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Well people in Oklahoma -- still reeling from about when monster tornado that hit earlier this week.
A lot of people afterwards.
We're asking where was god why did god bring this disaster to us this question that a lot of people ask.
At a time of tragedy if they can beat Oklahoma bombing it can be 9/11 it can be a lot of different kinds of that that pain and suffering that we -- suffer in our lives.
And the question is -- what makes us reach out like that what makes us reach out to god.
I'm here are some announcers is -- Virginia -- associate professor of psychology at Wheaton College.
In Wheaton Illinois joined -- -- Skype to answer some of these questions welcome.
It is very important and this is online a lot because -- soon after the Oklahoma tornado and reporters were.
Interviewing a lot of the survivors and they talked about I prayed I called out to god.
Why do we do this.
-- -- found that accurately because of the administered good.
It is as bend at all but people themselves for -- heard it yet but the people but also.
First answer -- -- to be able to help make me.
This -- overwhelming experience.
Is it something that's done part of our national being in terms this is a -- cuts across.
-- this is just something in our cultural our in our -- human DNA.
That we instinctively reach out to something beyond ourselves at a time of -- Is it something it it and it transcends all cultures if that's true.
It's very much the case that that's true.
Then one of the things that we don't see is that that is the very much ingrained in terms of who we are but also across cultures so presents.
Eight Shiites have the opportunity to not only response -- disasters and you research -- into us but also locally such sets in Haiti and Japan for example.
And we hear these very similar themes across cultures.
And it doesn't does it matter if someone is religious before.
-- and then the disaster comes.
Are there a very big if they are religious person do you find that there the responses a little bit different in during pain and suffering.
I think it really kind of exists crossed a continuance really.
For those who are religious we took -- and engaged.
More religious coping strategies and resources as part of the recovery process.
But it does -- time if you look at presence in the Gallup polls that were done after Hurricane Katrina or nine elevenths.
He saw this incredible percentages of the US population reaching out to god and the communities.
An example that would be increase in peaks and crane as well as an -- you know -- community.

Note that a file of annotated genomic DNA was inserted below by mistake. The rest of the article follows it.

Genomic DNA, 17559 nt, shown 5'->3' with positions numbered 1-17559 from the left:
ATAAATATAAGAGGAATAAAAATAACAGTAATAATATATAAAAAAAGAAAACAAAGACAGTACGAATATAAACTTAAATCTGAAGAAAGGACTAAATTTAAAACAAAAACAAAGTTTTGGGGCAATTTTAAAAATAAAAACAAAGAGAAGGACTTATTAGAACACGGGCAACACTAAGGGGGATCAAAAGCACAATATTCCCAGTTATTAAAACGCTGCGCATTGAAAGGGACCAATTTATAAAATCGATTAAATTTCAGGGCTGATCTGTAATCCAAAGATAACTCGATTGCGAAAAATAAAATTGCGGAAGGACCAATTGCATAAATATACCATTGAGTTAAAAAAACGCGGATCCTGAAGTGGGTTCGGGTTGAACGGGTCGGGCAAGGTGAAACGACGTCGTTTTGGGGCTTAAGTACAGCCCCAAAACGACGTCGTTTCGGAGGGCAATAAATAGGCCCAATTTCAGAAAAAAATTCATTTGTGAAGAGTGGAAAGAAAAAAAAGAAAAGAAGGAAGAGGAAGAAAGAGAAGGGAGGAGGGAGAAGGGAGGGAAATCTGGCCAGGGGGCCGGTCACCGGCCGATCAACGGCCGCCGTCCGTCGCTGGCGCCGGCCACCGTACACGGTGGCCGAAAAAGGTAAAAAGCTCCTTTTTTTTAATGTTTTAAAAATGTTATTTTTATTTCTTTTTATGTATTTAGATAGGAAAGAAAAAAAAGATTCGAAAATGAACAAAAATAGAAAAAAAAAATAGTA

And so we see that sometimes even nonreligious individuals as they -- through -- disaster.
They golf and country is very deep existential philosophical questions that well maybe once it's just been kind of an academic or a learning task in terms the questions -- Now becomes very real and very pragmatic to our -- exists.
It's you know and in terms of children because children the most and -- and in many of them are told that god loves you no matter -- -- How do you talk to a child during a time of trauma because it it to tell them that -- still loves you.
But yet he -- brought this disaster that has.
-- tragedy into their lives.
I think it's very important that -- really -- developmental approach to talking her children and even more important to us and our children.
So for example.
When my children are a few years ago and ask me daddy is that she's very real.
And has -- the heartland -- -- yet that's real hard and her sister that's pretty easy question that I responded by saying.
What do you think.
And then she came back and I was able to get a sense of where she was asked and what she believed about the situation -- my response to that.
And the same thing in the much more typical chaos of the disaster.
And he -- -- -- supply that we want to find out offers for child about -- -- they asked how do they understand the circumstance.
And it's really -- to try to provide them look and so.
In an example of this is that we are able to show them our love his parents or as caregivers that can also be a deep creatures -- -- about a month ago I also asked for them.
Churches and how they respond I mean I've heard so many times he's good church folk will say well you know it's God's will that inning.
Was destroyed and you know your loved ones are taken away from you.
These are probably not the best responses that they want people to come back to the church but how should they be responding.
I think we really make sure that we're responding and an authentic way and that we're allowing others also respond perfectly.
So prisons my family and either way that I got into this work was that we didn't just south Mississippi just -- before Hurricane Katrina hit and so went through that experience and I can remember.
-- -- community their murderous -- -- actually preached sermons are much like what you just a better.
And -- remember sitting there and the tuna and just realizing that there were probably a lot of people who were really hurting at a lot of questions and I'll probably do not feel safe to ask those questions.
So in terms of -- communities and in terms of our religious leaders and even -- as those who are members of the community.
It is really really create an environment where we allow people ask -- tough questions that we allow them to engage in -- even Russell -- those questions and even god.
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